I've been injured in the past, for almost a year and had to take a big step back. The bigger picture is way more important. I love running, but I am not defined by it. Finding a balance does wonders, both physically and mentally. I can't believe I'm saying this, but I'm glad I dealt with a serious injury. It's made me a smarter and more appreciative runner.

      You will be back at it soon! Keep working on the the patience, and in the meantime take up a knitting class :)

  5. @JeanPommier

    First break in 20 years, Andy? I wish you a good and as fast as possible recovery of course, but that streak is still pretty amazing given your outstanding (Auburn) track record! I've been stranded for a week, possibly Peroneal Tendonitis like @EasyStej, and I found that way too long already… In your case though, you bring up the concern and question about the human and body limits, as well as the reversibility of some injuries or pain, like potential wear out. Sincere thanks for sharing your experience and relating on the struggle we all have with patience. Ultra mind therapy… :-/ Good luck and see you soon on and at the trails.

  6. EmersonTA

    You seem like a bright guy and have likely tried just about everything. However, if you have not (1) been on a strict anti-inflammatory nutrition program (for your "itis" or inflammation issues), (2) bagging LOTS of sleep, and (3) doing PT for all the imbalances you have in your feet, knees, and hips, then I would postpone the knife and see if these work. You are in a deep hole because — let's admit it — lots and lots utrarunning can be very injurious and unhealthy. I look at some ultrarunners in their 40s and they look ragged from lots of miles, tons of sugar carbs to "fuel" the miles, and a complete lack of functional mobility. You seem smart and patient enough to dig out and re-assess the paradigm of having to run 50s and 100s. Best of luck.

  7. wMichaelOwen

    Hip Soup doesn't sound like good soup. You're being smart by taking the long-view on things. Keep everyone updated – I'd like to see more detailed view of your Phys. Therapy if you would like to share. Hoping for the best.

  8. @williamgread1

    I really feel for you. I don't have any good answers either. I am in a similar situation myself. I don't technically know if I am injured per se or merely in the process of breaking down due to age (57 years old); however, I am putting my money on the latter. My medical issue is insertional Achilles tendonitis, after 40+ plus years of steady running. Right now for me it's a matter of taking what your body will give and living with that. I have been able to run essentially pain free for 9 months now so I can run but I have to avoid long fast stuff and any hope of being competitive even for my age. My weekly mileage is low right now but I seem to be able to run this 6 mile run with 2k vertical up then 2k down about once a week without problems other than it's hard to do and it takes me 1:40 to do this so at my level I am getting my running fill. I spend most of my time doing a lot of calisthenics which has actually brought a lot of positive health benefits except it has not helped my Achilles tendonitis at all.

  9. todd

    I had a labral tear in my hip a few years ago, and had it surgically repaired, along with having the bone in my femoral neck shaved down to (hopefully) keep it from happening again. It was a rough rehab, but…if you have to go that way, I am back to feeling stronger than ever. It has really helped me to slow down–too many of my runs as a younger runner were too fast. That was harder than the rehab at first…but so worth it, looking back. Good luck, I look forward to reading reports of your running again!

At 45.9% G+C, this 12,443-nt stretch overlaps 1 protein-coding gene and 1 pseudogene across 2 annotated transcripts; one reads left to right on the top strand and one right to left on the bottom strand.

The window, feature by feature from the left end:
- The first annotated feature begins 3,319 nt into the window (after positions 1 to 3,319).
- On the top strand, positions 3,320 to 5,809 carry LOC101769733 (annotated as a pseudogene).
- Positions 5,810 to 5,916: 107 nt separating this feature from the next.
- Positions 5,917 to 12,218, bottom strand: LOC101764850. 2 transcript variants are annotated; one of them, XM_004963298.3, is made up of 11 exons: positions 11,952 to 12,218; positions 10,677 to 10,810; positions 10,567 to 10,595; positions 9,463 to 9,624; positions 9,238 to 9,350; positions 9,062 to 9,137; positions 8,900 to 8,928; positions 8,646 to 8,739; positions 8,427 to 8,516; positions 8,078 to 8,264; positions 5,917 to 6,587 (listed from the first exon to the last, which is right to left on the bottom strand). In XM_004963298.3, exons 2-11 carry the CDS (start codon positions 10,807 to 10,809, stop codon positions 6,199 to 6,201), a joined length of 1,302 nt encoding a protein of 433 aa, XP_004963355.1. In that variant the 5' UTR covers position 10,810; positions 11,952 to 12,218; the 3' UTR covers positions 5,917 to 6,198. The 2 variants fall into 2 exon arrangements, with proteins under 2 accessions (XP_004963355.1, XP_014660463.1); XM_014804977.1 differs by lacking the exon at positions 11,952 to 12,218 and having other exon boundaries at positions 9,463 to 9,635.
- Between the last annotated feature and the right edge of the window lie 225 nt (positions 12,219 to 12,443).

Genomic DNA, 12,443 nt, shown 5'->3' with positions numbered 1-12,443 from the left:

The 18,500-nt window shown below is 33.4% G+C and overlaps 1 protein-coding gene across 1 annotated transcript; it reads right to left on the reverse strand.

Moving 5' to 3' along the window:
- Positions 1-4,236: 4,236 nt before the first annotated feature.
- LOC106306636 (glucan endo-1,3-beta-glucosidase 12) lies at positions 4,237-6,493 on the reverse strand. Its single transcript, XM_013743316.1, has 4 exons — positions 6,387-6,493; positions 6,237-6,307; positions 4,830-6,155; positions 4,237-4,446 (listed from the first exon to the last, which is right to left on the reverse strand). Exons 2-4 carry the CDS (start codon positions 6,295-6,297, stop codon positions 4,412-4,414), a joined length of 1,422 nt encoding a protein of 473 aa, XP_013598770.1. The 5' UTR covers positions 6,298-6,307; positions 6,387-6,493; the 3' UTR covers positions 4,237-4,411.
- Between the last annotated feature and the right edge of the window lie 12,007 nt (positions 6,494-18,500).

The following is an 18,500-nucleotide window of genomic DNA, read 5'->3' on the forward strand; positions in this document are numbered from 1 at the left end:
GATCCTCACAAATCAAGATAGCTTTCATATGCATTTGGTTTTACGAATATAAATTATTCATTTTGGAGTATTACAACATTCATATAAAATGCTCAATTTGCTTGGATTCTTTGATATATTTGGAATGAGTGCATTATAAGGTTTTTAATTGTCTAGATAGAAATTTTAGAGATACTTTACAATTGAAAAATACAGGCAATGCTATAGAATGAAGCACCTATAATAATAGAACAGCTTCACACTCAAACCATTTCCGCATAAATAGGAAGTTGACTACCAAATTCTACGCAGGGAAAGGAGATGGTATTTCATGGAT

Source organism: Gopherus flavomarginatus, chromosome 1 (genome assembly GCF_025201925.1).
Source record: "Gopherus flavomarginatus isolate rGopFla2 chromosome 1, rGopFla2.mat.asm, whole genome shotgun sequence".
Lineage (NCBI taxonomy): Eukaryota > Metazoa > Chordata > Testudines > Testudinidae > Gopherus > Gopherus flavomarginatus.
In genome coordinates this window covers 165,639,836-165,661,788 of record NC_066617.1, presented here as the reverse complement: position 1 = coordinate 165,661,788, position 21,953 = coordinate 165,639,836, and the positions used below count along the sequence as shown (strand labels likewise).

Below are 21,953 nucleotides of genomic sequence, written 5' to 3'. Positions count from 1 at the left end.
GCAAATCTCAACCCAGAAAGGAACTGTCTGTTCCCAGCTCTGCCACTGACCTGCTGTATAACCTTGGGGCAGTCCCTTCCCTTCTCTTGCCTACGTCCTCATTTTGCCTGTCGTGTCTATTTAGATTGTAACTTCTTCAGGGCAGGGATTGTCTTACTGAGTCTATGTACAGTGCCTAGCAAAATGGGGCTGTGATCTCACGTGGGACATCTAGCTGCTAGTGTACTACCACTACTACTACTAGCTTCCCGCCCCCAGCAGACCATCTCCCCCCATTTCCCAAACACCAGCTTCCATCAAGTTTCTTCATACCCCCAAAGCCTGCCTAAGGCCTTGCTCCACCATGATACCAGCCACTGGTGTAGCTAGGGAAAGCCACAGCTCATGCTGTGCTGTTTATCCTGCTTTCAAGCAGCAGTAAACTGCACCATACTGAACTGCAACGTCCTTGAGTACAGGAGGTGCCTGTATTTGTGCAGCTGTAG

10. laurenmuirdpt

    I have had bilateral hip labral tears. Take it from a physical therapist and ultra runner, get in contact with Dr. Philippon at Vail Valley Medical Center in Vail, Colorado. He is the labral repair "God". The labrum can not and should never just be "cleaned up". It needs to be repaired. I have happily recovered from both procedures and I am back running ultras and training for Leadville 100 once again. If you have any questions regarding this, please contact me! [email protected]

    1. @sdjackie

      I'm glad your hips turned out well after surgery. As you may or may not know the outcomes are quite dismal for hip arthroscopy in patients over 50 years old and at any age if there is radiographic evidence of arthritis.

      1. laurenmuirdpt

        If there is significant (severe) arthritis than you may be correct. With labrum tears there is almost always extra bone growth on the femoral head that may lend to a little irritation. This can easily be corrected. Thank you for your comment.

  11. nelsonprater

    I'm sorry you are not running right now. I regularly encourage my training group to be thankful for each run. A good way to spend this time might be to finish up that book we are all eagerly anticipating getting a look at.

  12. EvanKimber

    I think your "immortality" slip actually had some meaning to it you may not have realized. Our modern society (myself included) is in pretty firm denial about impermanence and mortality. We are all on borrowed time, we could die any day without warning. Infact this is our only certainty. Yet we invariably grasp onto the things we value/enjoy (e.g., running) with an iron fist, and while we have it and enjoy it we do not take the proper time to prepare for and consider the fact that we will invariably lose it.

    I don't think your running days are over yet, Andy. I also realize how difficult it is to deal with not doing something you love so much. This is naturally difficult for any human being. But I also think times of injury are golden opportunities for real internal and spiritual development. It also can be used for gratitude building. Dr. Seuss said, "Don't cry because it is over, smile because it happened." A lesson we all have to (try) and learn in life.

    All the best with your recovery.

Post Your Thoughts